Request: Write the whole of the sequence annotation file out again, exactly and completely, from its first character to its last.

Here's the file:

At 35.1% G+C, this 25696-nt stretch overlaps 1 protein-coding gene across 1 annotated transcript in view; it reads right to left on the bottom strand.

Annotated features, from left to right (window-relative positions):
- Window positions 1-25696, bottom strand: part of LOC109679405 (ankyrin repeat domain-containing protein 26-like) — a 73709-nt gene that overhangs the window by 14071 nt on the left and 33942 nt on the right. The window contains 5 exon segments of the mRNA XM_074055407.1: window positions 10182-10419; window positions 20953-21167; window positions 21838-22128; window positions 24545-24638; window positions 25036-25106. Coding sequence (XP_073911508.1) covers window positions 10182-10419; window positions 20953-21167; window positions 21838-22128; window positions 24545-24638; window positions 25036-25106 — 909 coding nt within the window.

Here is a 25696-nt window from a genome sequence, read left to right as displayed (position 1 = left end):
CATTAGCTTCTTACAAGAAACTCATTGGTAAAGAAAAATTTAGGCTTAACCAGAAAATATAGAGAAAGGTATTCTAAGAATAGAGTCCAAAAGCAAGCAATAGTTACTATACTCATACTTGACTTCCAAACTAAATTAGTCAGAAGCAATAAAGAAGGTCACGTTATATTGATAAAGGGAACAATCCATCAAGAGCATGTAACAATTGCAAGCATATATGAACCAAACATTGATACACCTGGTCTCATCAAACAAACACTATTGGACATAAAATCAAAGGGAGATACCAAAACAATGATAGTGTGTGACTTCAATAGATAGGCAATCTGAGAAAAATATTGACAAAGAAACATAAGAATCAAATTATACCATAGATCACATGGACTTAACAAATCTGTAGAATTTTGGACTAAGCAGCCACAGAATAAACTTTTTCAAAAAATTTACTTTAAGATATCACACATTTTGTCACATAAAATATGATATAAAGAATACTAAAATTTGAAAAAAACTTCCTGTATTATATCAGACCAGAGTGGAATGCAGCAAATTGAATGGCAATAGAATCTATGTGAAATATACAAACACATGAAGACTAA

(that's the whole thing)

At 35.1% G+C, this 25696-nt stretch overlaps 1 protein-coding gene across 1 annotated transcript in view; it reads right to left on the bottom strand.

Annotated features, from left to right (window-relative positions):
- Window positions 1-25696, bottom strand: part of LOC109679405 (ankyrin repeat domain-containing protein 26-like) — a 73709-nt gene that overhangs the window by 14071 nt on the left and 33942 nt on the right. The window contains 5 exon segments of the mRNA XM_074055407.1: window positions 10182-10419; window positions 20953-21167; window positions 21838-22128; window positions 24545-24638; window positions 25036-25106. Coding sequence (XP_073911508.1) covers window positions 10182-10419; window positions 20953-21167; window positions 21838-22128; window positions 24545-24638; window positions 25036-25106 — 909 coding nt within the window.

Here is a 25696-nt window from a genome sequence, read left to right as displayed (position 1 = left end):
CATTAGCTTCTTACAAGAAACTCATTGGTAAAGAAAAATTTAGGCTTAACCAGAAAATATAGAGAAAGGTATTCTAAGAATAGAGTCCAAAAGCAAGCAATAGTTACTATACTCATACTTGACTTCCAAACTAAATTAGTCAGAAGCAATAAAGAAGGTCACGTTATATTGATAAAGGGAACAATCCATCAAGAGCATGTAACAATTGCAAGCATATATGAACCAAACATTGATACACCTGGTCTCATCAAACAAACACTATTGGACATAAAATCAAAGGGAGATACCAAAACAATGATAGTGTGTGACTTCAATAGATAGGCAATCTGAGAAAAATATTGACAAAGAAACATAAGAATCAAATTATACCATAGATCACATGGACTTAACAAATCTGTAGAATTTTGGACTAAGCAGCCACAGAATAAACTTTTTCAAAAAATTTACTTTAAGATATCACACATTTTGTCACATAAAATATGATATAAAGAATACTAAAATTTGAAAAAAACTTCCTGTATTATATCAGACCAGAGTGGAATGCAGCAAATTGAATGGCAATAGAATCTATGTGAAATATACAAACACATGAAGACTAA